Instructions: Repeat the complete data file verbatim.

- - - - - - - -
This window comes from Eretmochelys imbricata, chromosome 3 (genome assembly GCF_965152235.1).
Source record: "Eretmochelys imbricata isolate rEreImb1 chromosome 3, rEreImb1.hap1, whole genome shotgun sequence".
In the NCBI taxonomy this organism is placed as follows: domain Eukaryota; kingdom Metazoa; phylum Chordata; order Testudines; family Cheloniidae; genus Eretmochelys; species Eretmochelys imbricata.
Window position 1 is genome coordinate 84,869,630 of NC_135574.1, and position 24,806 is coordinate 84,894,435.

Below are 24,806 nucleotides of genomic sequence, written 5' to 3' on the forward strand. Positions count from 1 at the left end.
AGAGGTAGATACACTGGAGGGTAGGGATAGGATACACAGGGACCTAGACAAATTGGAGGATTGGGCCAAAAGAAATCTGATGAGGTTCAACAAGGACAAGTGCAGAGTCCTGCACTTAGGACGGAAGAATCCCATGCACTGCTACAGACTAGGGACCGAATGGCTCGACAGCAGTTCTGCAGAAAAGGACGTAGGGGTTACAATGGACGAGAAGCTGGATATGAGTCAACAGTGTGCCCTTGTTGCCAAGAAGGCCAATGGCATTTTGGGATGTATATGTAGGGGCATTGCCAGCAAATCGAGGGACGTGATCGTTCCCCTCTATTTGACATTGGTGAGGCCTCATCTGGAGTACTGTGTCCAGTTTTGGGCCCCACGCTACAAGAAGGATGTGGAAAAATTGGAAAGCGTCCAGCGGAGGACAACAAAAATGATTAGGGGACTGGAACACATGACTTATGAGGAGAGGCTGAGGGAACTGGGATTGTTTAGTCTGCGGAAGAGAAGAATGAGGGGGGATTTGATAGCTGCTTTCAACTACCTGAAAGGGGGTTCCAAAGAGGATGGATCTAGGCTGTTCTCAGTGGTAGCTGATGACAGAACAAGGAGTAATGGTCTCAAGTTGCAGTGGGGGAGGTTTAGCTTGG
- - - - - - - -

This window comes from Eretmochelys imbricata, chromosome 3 (genome assembly GCF_965152235.1).
Source record: "Eretmochelys imbricata isolate rEreImb1 chromosome 3, rEreImb1.hap1, whole genome shotgun sequence".
In the NCBI taxonomy this organism is placed as follows: domain Eukaryota; kingdom Metazoa; phylum Chordata; order Testudines; family Cheloniidae; genus Eretmochelys; species Eretmochelys imbricata.
Window position 1 is genome coordinate 84,869,630 of NC_135574.1, and position 24,806 is coordinate 84,894,435.

Below are 24,806 nucleotides of genomic sequence, written 5' to 3' on the forward strand. Positions count from 1 at the left end.
AGAGGTAGATACACTGGAGGGTAGGGATAGGATACACAGGGACCTAGACAAATTGGAGGATTGGGCCAAAAGAAATCTGATGAGGTTCAACAAGGACAAGTGCAGAGTCCTGCACTTAGGACGGAAGAATCCCATGCACTGCTACAGACTAGGGACCGAATGGCTCGACAGCAGTTCTGCAGAAAAGGACGTAGGGGTTACAATGGACGAGAAGCTGGATATGAGTCAACAGTGTGCCCTTGTTGCCAAGAAGGCCAATGGCATTTTGGGATGTATATGTAGGGGCATTGCCAGCAAATCGAGGGACGTGATCGTTCCCCTCTATTTGACATTGGTGAGGCCTCATCTGGAGTACTGTGTCCAGTTTTGGGCCCCACGCTACAAGAAGGATGTGGAAAAATTGGAAAGCGTCCAGCGGAGGACAACAAAAATGATTAGGGGACTGGAACACATGACTTATGAGGAGAGGCTGAGGGAACTGGGATTGTTTAGTCTGCGGAAGAGAAGAATGAGGGGGGATTTGATAGCTGCTTTCAACTACCTGAAAGGGGGTTCCAAAGAGGATGGATCTAGGCTGTTCTCAGTGGTAGCTGATGACAGAACAAGGAGTAATGGTCTCAAGTTGCAGTGGGGGAGGTTTAGCTTGG